From the Plaza Mayor, we continued onward, passing mercados and restaurants, the Cathedral of Alumdena, and the Royal Palace. Eventually we wound our way around to the Prado just in time for the evening hours. (Side note---In Greece, the major archaeological sites were closed by 3 pm with the docents “shooing out” everyone by 2:30pm, but in Spain, major museums and sites stayed open until 8pm! You gotta love a land of afternoon siestas and evening hours!)
The Prado is truly one of the great art museums of the world. Knowing that we only had a couple of hours, we tried to hit the highlights (first the aseo—I think Amarra's mission on this trip is to visit each major site's toilet)---Velazquez's “Las Meninas” and “Los Borrachos”, de Goya's Maja paintings, “Third of May, 1808”, and “The Family of Charles IV”, works of El Greco, Titian, Rubens, Murillo, and Hieronymous Bosch (Evan's favorite). After that, my feet were killing me, and I was starving, so I suggested that we go, but the boys were appalled that we had missed several works that we had studied in our art book. Who am I to impede education? Yep, we closed the Prado down and had a late supper afterwards. I guess something stuck from all that homeschooling!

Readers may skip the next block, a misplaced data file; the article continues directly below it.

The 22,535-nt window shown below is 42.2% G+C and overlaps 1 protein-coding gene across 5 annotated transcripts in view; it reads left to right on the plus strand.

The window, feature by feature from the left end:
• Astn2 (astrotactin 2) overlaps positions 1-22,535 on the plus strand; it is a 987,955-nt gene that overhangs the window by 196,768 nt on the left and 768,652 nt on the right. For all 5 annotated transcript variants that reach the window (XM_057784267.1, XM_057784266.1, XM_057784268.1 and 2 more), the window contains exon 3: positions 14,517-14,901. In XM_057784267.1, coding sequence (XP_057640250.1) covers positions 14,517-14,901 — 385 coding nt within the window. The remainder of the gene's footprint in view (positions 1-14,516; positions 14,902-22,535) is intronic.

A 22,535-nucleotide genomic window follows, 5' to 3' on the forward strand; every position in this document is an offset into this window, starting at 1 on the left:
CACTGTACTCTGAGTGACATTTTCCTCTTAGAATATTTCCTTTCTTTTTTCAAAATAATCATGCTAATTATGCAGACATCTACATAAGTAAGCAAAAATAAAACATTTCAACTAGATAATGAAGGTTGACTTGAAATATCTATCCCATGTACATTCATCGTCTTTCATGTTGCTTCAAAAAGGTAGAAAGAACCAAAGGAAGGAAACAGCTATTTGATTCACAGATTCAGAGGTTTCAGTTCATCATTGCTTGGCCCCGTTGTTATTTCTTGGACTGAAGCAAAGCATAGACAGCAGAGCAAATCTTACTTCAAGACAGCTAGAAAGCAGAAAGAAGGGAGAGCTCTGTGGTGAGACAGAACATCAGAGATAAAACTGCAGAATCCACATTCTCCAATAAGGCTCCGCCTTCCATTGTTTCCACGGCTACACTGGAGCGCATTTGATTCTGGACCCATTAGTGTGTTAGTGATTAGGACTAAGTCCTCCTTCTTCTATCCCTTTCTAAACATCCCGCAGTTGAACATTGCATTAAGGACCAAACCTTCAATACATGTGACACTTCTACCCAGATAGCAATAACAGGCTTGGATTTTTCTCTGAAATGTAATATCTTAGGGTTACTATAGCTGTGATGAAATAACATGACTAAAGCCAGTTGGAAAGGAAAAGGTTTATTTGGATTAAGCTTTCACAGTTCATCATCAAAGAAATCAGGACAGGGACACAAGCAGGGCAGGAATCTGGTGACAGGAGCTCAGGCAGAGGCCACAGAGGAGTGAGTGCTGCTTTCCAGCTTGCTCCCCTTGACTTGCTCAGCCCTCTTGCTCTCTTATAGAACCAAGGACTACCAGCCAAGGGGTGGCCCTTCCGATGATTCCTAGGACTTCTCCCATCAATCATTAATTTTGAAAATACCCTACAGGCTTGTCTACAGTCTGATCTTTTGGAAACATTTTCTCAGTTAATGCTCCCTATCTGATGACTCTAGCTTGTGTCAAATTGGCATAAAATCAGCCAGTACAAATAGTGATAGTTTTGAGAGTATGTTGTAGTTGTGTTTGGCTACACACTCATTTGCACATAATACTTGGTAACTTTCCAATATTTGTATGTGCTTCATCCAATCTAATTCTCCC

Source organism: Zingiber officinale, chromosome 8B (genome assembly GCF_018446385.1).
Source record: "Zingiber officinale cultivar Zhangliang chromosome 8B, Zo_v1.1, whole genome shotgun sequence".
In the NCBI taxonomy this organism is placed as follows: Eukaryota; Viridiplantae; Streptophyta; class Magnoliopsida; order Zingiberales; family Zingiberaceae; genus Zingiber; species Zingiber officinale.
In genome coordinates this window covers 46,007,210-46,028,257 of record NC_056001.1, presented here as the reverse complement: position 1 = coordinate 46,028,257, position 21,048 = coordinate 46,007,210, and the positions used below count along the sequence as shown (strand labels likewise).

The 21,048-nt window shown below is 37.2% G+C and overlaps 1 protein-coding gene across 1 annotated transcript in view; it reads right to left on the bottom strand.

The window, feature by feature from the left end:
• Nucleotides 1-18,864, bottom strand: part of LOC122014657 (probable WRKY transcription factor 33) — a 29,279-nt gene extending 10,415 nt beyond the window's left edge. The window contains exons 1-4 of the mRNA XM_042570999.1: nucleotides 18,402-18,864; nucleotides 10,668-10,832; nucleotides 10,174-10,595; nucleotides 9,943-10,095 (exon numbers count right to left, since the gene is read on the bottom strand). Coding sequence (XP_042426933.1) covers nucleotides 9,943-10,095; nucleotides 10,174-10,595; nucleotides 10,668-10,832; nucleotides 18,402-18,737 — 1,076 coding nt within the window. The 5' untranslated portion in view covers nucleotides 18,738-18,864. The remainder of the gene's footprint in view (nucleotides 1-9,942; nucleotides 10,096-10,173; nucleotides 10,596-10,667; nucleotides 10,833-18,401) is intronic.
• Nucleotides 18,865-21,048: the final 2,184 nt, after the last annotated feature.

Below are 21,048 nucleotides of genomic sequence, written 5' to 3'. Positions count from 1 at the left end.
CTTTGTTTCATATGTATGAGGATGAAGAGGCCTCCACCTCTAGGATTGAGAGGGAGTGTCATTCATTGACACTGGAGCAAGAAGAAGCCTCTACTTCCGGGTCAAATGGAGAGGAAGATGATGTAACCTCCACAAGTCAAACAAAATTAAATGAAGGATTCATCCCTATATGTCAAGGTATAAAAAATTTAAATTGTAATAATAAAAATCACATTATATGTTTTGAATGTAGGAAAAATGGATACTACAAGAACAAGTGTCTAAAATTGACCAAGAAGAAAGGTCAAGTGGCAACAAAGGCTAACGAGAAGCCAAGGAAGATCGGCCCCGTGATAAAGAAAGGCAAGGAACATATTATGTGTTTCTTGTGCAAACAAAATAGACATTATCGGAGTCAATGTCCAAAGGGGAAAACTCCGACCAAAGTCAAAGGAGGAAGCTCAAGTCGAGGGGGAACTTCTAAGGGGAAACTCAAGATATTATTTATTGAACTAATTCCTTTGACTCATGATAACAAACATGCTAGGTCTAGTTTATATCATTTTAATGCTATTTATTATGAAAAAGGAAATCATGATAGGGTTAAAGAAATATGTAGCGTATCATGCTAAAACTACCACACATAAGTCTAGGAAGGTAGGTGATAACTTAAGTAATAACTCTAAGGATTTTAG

Madrid's other premier art museum is the Centro de Arte Reina Sofia which exhibits contemporary art. It has wonderful works of Miro', Calder, Picasso, and Dali', but its signature painting is Picasso's “Guernica”. Picasso painted this piece in response to the saturation bombing devastation of the Spanish town of Guernica in 1937. Hitler used this this town as a “guinea pig” to try out Germany's new air force with Franco's permission! Picasso's painting is stark in black and white with images of a dead mother and baby (modern pieta), screaming horses, and confusion. I can't describe how powerful the painting is in person. “Guernica” was kept in the US until after Franco's death in 1981 when it was safe to be returned to Spain. (Perhaps the British Museum could take a lesson and return the Elgin Marble to Greece?)